1 Telemachus saw her long before any one else did.
2 She took his shape, and went round the town to each one of the crew, telling them to meet at the ship by sundown.
3 Now Neptune had gone off to the Ethiopians, who are at the world's end, and lie in two halves, the one looking West and the other East.
4 If you choose to take offence at this, leave the house and feast elsewhere at one another's houses at your own cost turn and turn about.
5 We never yet heard of such a woman; we know all about Tyro, Alcmena, Mycene, and the famous women of old, but they were nothing to your mother any one of them.
6 Singing comes cheap to those who do not pay for it, and all this is done at the cost of one whose bones lie rotting in some wilderness or grinding to powder in the surf.
7 Telemachus," said one youngster, "means to be the death of us; I suppose he thinks he can bring friends to help him from Pylos, or again from Sparta, where he seems bent on going.
8 This three years past, and close on four, she had been driving us out of our minds, by encouraging each one of us, and sending him messages without meaning one word of what she says.
9 The first of these is the loss of my excellent father, who was chief among all you here present, and was like a father to every one of you; the second is much more serious, and ere long will be the utter ruin of my estate.
10 But mind you never make common cause with any of those foolish suitors, for they have neither sense nor virtue, and give no thought to death and to the doom that will shortly fall on one and all of them, so that they shall perish on the same day.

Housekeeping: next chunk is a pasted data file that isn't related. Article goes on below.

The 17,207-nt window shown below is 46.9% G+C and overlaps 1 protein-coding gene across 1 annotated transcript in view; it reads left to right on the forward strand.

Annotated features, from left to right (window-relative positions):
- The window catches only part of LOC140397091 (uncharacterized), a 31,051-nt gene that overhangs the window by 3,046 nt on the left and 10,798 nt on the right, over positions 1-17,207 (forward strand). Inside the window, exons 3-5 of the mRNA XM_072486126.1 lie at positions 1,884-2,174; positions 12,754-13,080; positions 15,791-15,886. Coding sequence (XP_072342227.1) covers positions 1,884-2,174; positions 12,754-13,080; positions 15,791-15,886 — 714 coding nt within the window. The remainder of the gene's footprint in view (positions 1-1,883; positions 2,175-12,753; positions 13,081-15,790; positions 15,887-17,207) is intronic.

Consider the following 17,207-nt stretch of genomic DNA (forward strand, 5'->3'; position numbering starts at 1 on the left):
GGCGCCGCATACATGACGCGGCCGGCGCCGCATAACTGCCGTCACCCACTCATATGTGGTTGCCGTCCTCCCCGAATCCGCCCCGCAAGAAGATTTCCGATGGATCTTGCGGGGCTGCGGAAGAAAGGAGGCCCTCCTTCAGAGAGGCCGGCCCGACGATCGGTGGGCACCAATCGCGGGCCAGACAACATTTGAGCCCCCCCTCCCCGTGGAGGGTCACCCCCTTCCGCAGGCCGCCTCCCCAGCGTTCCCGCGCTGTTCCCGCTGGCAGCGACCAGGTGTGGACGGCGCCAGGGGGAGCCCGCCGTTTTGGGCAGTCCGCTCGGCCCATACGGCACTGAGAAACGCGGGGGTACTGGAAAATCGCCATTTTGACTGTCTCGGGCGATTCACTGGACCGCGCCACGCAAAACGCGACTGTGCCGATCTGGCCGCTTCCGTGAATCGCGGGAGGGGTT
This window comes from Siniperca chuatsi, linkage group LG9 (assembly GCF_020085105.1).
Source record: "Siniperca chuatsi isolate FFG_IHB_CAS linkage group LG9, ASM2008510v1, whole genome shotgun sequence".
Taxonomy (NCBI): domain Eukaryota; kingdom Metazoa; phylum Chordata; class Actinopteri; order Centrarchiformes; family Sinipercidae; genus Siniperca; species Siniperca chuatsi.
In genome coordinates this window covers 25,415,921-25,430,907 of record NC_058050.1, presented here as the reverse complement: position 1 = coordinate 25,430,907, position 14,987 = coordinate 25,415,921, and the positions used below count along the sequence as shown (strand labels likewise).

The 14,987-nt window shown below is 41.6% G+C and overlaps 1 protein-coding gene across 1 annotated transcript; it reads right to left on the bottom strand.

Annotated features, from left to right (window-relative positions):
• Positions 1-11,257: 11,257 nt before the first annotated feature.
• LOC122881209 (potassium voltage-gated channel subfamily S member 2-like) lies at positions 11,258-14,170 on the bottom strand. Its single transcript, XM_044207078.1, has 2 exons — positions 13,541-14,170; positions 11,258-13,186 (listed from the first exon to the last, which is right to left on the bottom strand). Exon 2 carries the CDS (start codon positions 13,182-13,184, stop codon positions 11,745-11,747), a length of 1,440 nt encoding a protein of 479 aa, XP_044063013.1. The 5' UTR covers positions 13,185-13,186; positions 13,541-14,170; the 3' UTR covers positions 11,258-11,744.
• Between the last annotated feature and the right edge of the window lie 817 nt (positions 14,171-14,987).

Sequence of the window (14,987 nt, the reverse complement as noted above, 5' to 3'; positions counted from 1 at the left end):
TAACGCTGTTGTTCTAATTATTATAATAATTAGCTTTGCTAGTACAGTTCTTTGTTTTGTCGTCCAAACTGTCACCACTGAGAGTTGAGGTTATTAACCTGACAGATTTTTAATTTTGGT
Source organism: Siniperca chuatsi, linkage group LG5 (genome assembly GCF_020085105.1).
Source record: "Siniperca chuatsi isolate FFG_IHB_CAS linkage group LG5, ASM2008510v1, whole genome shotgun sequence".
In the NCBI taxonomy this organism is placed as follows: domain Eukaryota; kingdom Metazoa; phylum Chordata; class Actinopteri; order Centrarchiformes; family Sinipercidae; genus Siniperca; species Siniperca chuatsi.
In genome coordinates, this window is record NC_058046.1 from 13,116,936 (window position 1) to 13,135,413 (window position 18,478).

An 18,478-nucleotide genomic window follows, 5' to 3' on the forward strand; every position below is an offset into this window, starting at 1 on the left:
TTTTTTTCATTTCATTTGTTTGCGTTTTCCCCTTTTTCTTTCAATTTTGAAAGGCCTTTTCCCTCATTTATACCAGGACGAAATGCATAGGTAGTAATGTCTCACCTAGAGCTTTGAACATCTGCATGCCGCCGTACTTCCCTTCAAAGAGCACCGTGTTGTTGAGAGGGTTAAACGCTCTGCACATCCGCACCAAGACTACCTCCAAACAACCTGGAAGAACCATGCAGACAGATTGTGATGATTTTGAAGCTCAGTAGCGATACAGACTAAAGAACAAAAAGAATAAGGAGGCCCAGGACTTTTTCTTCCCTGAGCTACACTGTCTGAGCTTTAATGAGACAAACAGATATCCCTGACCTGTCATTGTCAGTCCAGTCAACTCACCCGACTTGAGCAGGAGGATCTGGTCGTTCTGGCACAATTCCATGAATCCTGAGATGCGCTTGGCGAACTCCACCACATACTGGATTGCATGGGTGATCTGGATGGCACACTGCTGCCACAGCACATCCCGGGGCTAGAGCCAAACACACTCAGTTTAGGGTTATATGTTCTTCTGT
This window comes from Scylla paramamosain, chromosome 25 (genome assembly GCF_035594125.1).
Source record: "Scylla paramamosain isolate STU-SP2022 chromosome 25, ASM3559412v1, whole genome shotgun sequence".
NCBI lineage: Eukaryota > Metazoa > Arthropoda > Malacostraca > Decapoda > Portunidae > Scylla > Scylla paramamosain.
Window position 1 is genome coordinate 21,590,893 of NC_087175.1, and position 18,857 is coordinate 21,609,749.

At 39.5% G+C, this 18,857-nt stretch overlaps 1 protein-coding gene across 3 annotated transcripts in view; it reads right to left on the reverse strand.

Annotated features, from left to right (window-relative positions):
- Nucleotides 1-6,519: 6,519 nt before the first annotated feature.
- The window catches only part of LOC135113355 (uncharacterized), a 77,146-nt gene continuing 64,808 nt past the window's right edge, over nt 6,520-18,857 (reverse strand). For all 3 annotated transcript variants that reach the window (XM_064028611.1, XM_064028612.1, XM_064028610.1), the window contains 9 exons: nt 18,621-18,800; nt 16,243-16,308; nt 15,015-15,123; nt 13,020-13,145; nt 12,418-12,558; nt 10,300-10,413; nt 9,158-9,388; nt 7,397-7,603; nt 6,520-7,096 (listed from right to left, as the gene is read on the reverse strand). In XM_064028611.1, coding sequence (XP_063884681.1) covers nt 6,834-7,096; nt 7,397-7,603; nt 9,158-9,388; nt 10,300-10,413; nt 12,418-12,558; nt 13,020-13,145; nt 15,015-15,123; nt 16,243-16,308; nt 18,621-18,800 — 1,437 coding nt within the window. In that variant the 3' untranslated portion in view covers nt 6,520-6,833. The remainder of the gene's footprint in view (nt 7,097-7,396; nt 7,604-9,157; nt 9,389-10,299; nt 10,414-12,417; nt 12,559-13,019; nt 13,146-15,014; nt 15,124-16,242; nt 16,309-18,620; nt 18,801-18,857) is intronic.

11 Then Eurymachus, son of Polybus, answered, "It rests with heaven to decide who shall be chief among us, but you shall be master in your own house and over your own possessions; no one while there is a man in Ithaca shall do you violence nor rob you."
12 When they were right over the middle of the assembly they wheeled and circled about, beating the air with their wings and glaring death into the eyes of them that were below; then, fighting fiercely and tearing at one another, they flew off towards the right over the town.
13 She fooled us in this way for three years and we never found her out, but as time wore on and she was now in her fourth year, one of her maids who knew what she was doing told us, and we caught her in the act of undoing her work, so she had to finish it whether she would or no.
14 Hear me, men of Ithaca, I hope that you may never have a kind and well-disposed ruler any more, nor one who will govern you equitably; I hope that all your chiefs henceforward may be cruel and unjust, for there is not one of you but has forgotten Ulysses, who ruled you as though he were your father.
15 We know what fate befell each one of the other heroes who fought at Troy, but as regards Ulysses heaven has hidden from us the knowledge even that he is dead at all, for no one can certify us in what place he perished, nor say whether he fell in battle on the mainland, or was lost at sea amid the waves of Amphitrite.
16 Then Minerva said, "Father, son of Saturn, King of kings, it served Aegisthus right, and so it would any one else who does as he did; but Aegisthus is neither here nor there; it is for Ulysses that my heart bleeds, when I think of his sufferings in that lonely sea-girt island, far away, poor man, from all his friends."
17 They are afraid to go to her father Icarius, asking him to choose the one he likes best, and to provide marriage gifts for his daughter, but day by day they keep hanging about my father's house, sacrificing our oxen, sheep, and fat goats for their banquets, and never giving so much as a thought to the quantity of wine they drink.
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